Further, obesity is associated with reward circuitry dysregulations, which is reflected in brain response to fat [30, 52, 53]. For instance, overweight compared to healthy-weight children showed greater BOLD responses in right insula, operculum, bilateral precuneus, and posterior cingulate cortex following milkshake consumption [9]. Additionally, following milkshake consumption, overweight compared to healthy-weight adults showed greater BOLD responses in ventral putamen and rolandic operculum but lower caudate BOLD responses, which were associated with higher impulsivity [10]. This suggests a mechanism for compulsive eating [10]. However, these milkshakes had high sugar and fat content, making it unclear whether these brain response patterns reflect an interaction between the tastants [9, 10].

Brain responses to fat in healthy volunteers can also be used to elucidate eating patterns and BMI gain. Eldeghaidy et al. [54] showed that amygdala BOLD response to a fatty stimulus is attenuated after a high-fat meal compared to water intake. This suggests that satiety from a high-fat meal reduces the reward response to fat. Moreover, reduced BOLD response to a high-fat, low-sugar milkshake relative to a tasteless solution in the pre-supplementary motor area, a region critical for inhibitory control, predicted BMI gain in healthy volunteers [55]. Similar studies should be replicated in individuals with obesity in order to understand how these processes differ between individuals with and without obesity.

Salty Taste

Excess dietary salt has been linked to obesity and its comorbidities [56, 57, 58]. Altered salt perception may be a risk factor for, or a result, of obesity, as altered salt taste perception has been reported in obese individuals by some investigators but not by others [58, 59, 60, 61, 62]. Salt taste is generated by the salt-sensitive epithelial sodium channel (ENaC) and transient receptor potential cation channel subfamily V member 1 (TRPV1) [63, 64, 65]. While ENaC regulates appetitive responses to low salt concentrations, TRPV1 regulates aversive responses to high salt concentrations in part via bitter and sour TRCs [66, 67, 68]. This concentration-dependent response helps maintain optimal sodium balance and coincides with a negative association between salt taste intensity and hedonic ratings [69, 70, 71].

Functional magnetic resonance imaging (fMRI) studies demonstrate that salty tastes engage various brain regions, including the frontal operculum, amygdala, OFC, middle cingulate cortex, thalamus, pre- and postcentral gyrus, and dorsolateral prefrontal cortex (DLPFC) [72, 73]. These regions modulate reward, taste processing, and executive control in eating. For example, increased activity in the left DLPFC, a region implicated in executive function, has been associated with improved self-control during food choice selection [74, 75, 76, 77]. These regions also encode salt taste intensity: [H215O]-PET (positron-emission tomography), which measures cerebral blood flow, and fMRI studies reveal that sodium chloride in both highly concentrated, aversive levels and low, non-aversive levels engages the amygdala and OFC [72, 78]. For example, the middle insula and amygdala are increasingly engaged as sodium concentrations increase and hedonic ratings decrease [79]. Thus, a range of salt intensities recruit similar circuitry despite varied subjective responses. Additionally, salt taste intensity modulates the strength of insular-thalamic effective connectivity and is negatively associated with hedonic ratings, suggesting a mechanism for aversion to high salt intensities [68, 69].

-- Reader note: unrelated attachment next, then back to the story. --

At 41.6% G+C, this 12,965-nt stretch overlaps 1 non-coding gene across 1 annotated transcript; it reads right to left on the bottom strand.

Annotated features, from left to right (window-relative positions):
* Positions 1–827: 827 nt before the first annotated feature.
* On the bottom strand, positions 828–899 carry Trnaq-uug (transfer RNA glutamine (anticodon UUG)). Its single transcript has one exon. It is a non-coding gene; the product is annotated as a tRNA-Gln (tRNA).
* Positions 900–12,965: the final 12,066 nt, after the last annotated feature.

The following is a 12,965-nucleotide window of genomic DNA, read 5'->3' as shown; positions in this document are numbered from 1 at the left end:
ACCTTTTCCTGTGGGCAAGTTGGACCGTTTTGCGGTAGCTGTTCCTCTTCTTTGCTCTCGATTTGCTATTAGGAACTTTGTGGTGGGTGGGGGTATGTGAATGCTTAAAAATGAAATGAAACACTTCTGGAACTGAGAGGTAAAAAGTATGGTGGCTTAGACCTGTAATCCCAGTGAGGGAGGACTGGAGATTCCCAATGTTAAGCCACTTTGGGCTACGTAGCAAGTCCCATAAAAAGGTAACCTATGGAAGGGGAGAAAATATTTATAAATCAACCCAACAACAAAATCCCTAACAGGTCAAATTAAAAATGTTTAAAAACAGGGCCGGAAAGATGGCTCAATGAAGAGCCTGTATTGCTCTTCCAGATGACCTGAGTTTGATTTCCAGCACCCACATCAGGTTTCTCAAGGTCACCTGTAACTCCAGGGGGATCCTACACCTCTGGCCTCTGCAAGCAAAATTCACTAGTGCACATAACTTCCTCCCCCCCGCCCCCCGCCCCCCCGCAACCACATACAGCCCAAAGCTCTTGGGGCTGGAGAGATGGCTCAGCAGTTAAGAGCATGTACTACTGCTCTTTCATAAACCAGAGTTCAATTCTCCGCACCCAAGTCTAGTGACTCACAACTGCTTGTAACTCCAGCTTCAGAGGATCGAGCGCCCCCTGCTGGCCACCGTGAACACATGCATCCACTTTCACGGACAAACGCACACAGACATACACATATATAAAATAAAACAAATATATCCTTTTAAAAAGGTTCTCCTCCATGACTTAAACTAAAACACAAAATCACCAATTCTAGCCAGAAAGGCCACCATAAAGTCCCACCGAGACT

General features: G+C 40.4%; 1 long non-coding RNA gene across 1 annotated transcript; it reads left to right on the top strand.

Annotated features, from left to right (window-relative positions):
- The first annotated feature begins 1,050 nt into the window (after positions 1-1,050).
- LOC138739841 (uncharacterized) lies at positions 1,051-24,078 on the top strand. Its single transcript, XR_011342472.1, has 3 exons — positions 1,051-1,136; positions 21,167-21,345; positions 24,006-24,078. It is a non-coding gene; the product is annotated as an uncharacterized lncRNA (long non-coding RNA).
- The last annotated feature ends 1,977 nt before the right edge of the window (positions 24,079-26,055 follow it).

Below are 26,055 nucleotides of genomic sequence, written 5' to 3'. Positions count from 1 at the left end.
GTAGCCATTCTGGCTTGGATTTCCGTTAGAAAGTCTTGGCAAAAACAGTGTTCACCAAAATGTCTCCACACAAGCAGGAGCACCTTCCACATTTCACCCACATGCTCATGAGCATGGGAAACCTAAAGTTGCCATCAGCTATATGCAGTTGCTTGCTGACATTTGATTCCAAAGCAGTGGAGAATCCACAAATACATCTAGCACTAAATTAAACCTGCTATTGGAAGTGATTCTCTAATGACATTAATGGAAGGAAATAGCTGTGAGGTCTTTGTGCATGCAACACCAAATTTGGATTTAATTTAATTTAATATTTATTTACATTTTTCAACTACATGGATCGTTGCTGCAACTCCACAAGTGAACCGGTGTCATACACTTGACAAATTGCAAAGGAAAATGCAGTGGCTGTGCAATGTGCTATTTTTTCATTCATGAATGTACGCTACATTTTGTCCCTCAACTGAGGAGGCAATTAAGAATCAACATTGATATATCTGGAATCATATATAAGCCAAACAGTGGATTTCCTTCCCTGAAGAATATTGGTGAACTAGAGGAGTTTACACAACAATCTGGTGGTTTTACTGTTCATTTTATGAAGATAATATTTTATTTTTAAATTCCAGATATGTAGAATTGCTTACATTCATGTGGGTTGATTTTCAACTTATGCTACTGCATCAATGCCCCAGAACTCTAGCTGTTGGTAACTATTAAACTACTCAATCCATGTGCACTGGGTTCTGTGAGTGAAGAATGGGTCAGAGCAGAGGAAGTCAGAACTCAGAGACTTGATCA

Whether salt taste perception is different in obesity remains uncertain due to mixed psychophysical findings. Several studies showed no significant salt taste sensitivity differences between individuals with and without obesity [61, 62]. In studies that report differences, some studies show higher salt sensitivity in obese individuals compared to those without obesity [80, 81]. Yet, other studies report lower salt sensitivity in obese individuals compared to those without obesity [8•, 82, 83]. Additionally, studies on salt taste preferences have yielded mixed results in individuals with obesity [8•, 80, 81]. These discrepancies may be due to methodological differences. Specifically, studies that found lower salt sensitivity in individuals with obesity used taste strips or food stimuli; the textual properties of these stimuli may have confounded taste responses [8•, 82, 83]. Furthermore, in studies that report higher or similar salt sensitivities in obese compared to non-obese individuals, stimulus delivery patterns may have also confounded results; whereas some studies had participants rinse the oral cavity with aqueous solutions of sodium chloride, other studies had solutions sipped or directly administered to the tongue [62, 80, 81].

To date, studies on neural responses to salty taste in obesity have been limited. In an [18F-Fluorodeoxyglucose (FDG)]-PET study to measure brain glucose metabolism (marker of brain function), patients with obesity showed greater OFC, insular, and parahippocampal metabolism in response to a salty taste stimulus compared to healthy controls [8•]. Increased activity in these regions was associated with reduced salt sensitivity, higher salt preference, and greater salt intake in patients with obesity [8•]. Although no perceptual differences were reported, an EEG study revealed that obese compared to non-obese individuals showed weaker and shorter-latency gustatory-evoked potentials in response to salty taste [84]. Thus, salt consumption in obesity may be associated with alterations in reward, gustatory, and memory-related areas.

Umami Taste